by Katharine S. White
I have had to enjoy the winter garden vicariously, with the help of books. The best for this purpose I’ve found is Elizabeth Lawrence’s new one. Gardens in Winter (Harper), which has allowed me to share the delights of the author’s garden in Charlotte, North Carolina, as well as the gardens and woods she knows from her wide reading.
Miss Lawrence is a classicist and can cite Virgil and the English poets as freely as she does Gertrude Jekyll and Jane Loudon. In this volume, she leads us most often to the English garden of Canon Henry Ellacombe, from whose two books In a Gloucestershire Garden (1896) and In My Vicarage Garden (1902) she often quotes.
She also takes us to Walden Pond and Concord, in the winter sections of Thoreau’s Journal. In North Carolina, Miss Lawrence says, there are two springs—the first in autumn, just after the killing frosts, and then the true spring, which starts on St. Valentine’s Day—but she reminds us that it was Thoreau who wrote, “All the year is a spring,” and her book seems to prove this to be true, even in the North.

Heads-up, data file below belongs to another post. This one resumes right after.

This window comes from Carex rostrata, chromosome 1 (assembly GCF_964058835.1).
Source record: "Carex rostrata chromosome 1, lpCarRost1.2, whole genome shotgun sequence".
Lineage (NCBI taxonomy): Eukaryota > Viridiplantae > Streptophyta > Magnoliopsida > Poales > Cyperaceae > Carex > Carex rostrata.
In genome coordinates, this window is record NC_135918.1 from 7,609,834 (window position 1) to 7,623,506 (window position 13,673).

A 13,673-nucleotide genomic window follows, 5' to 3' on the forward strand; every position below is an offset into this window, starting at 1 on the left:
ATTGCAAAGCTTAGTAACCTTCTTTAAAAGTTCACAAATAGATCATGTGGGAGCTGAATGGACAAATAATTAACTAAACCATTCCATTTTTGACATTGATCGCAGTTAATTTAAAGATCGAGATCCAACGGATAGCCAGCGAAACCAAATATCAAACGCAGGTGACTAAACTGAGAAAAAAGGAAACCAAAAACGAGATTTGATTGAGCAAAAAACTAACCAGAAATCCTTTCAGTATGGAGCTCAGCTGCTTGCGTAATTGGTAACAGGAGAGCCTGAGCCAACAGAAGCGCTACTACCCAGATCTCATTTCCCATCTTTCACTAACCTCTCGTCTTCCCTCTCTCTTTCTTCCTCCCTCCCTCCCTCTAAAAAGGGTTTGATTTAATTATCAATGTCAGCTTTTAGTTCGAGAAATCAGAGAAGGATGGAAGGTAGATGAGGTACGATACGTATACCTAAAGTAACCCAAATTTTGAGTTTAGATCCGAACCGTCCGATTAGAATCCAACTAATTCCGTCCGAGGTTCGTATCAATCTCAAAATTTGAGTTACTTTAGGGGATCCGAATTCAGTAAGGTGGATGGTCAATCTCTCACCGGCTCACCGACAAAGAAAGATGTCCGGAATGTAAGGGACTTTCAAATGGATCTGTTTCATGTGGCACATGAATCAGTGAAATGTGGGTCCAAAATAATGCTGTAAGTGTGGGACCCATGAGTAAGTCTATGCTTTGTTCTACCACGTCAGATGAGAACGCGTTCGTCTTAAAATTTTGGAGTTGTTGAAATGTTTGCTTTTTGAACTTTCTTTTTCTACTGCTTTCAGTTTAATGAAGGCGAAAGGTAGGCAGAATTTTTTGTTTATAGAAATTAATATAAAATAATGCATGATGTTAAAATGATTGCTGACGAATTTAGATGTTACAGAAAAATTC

She has collected winter-garden notes and-flowering dates from her network of correspondents all over the United States and shares these with her readers. Though we Northerners will envy her her iris and camellias in November, her roses and hardy cyclamens in December, and her violets and hoopskirt daffodils in January, she shows us that all winter, even in the most frigid and unlikely spots, there are flowers or shrubs in bloom or, at the very least, in fruit, if we look for them carefully.
— Katharine S. White, gardener and garden writer, Onward and Upward in the Garden